Residential home for special needs' kids
A NEW residential home for children with complex needs such as autism could be set up in North Somerset so parents and social workers do not have to travel hundreds of miles to visit them. Members of the children and young people services policy and scrut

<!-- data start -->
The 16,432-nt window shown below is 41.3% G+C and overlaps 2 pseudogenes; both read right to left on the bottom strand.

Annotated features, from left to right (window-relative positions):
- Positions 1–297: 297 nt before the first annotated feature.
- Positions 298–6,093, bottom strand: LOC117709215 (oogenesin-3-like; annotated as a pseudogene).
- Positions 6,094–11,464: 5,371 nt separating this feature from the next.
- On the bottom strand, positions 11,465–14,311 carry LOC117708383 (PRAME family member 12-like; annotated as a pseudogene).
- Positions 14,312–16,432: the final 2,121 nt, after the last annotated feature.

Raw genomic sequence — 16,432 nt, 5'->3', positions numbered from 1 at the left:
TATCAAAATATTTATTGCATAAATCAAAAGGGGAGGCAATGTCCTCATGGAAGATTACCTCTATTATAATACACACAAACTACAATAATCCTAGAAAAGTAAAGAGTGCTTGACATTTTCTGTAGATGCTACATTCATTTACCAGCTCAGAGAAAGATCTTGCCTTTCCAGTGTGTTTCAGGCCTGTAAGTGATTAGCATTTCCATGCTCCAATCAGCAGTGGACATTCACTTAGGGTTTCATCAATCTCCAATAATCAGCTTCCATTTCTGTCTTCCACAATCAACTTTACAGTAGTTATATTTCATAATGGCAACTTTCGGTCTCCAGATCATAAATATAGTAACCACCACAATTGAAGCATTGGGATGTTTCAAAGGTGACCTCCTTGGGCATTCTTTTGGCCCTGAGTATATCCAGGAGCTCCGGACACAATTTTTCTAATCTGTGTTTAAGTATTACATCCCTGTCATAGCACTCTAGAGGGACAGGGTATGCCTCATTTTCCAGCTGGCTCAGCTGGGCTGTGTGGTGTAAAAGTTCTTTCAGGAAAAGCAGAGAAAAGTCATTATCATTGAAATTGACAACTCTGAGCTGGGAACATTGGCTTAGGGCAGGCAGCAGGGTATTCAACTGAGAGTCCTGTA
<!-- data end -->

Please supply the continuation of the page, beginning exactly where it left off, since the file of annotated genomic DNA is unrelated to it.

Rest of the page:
A NEW residential home for children with complex needs such as autism could be set up in North Somerset so parents and social workers do not have to travel hundreds of miles to visit them.Members of the children and young people services policy and scrutiny panel voted unanimously in favour of opening up a new residential unit in the county for six children with special needs.It would cost around £1million to buy and renovate a property and then £550,000 a year to run it.There are currently four children in North Somerset who require round-the-clock care but there are no special centres to care for them in the South West so they are sent to residential homes a long way from home at a cost of £660,000 a year.North Somerset councillor, Tom Leimdorfer, said: "At the moment the children are way away from any of their relatives and it's not right. Although these centres are very good it's not very easy to monitor what's happening on a day-to-day basis and how they are being cared for."The unit would certainly be good for the children and their families and also for the profession. If we develop expertise and have a lot of people who can deal with children who have challenging behaviour in the area it will also be beneficial in relation to children with not such high needs."The unit would cater for six children aged 10-18, four from North Somerset and two from other local authorities.A site for the residential unit has not been chosen but Cllr Leimdorfer said it would need to be near a town or village so the children can access schools and mix with the local community as well as enjoy secure grounds.If the proposal is given the go-ahead it could be up and running by the end of 2007. The council's executive is due to discuss the matter at its January meeting.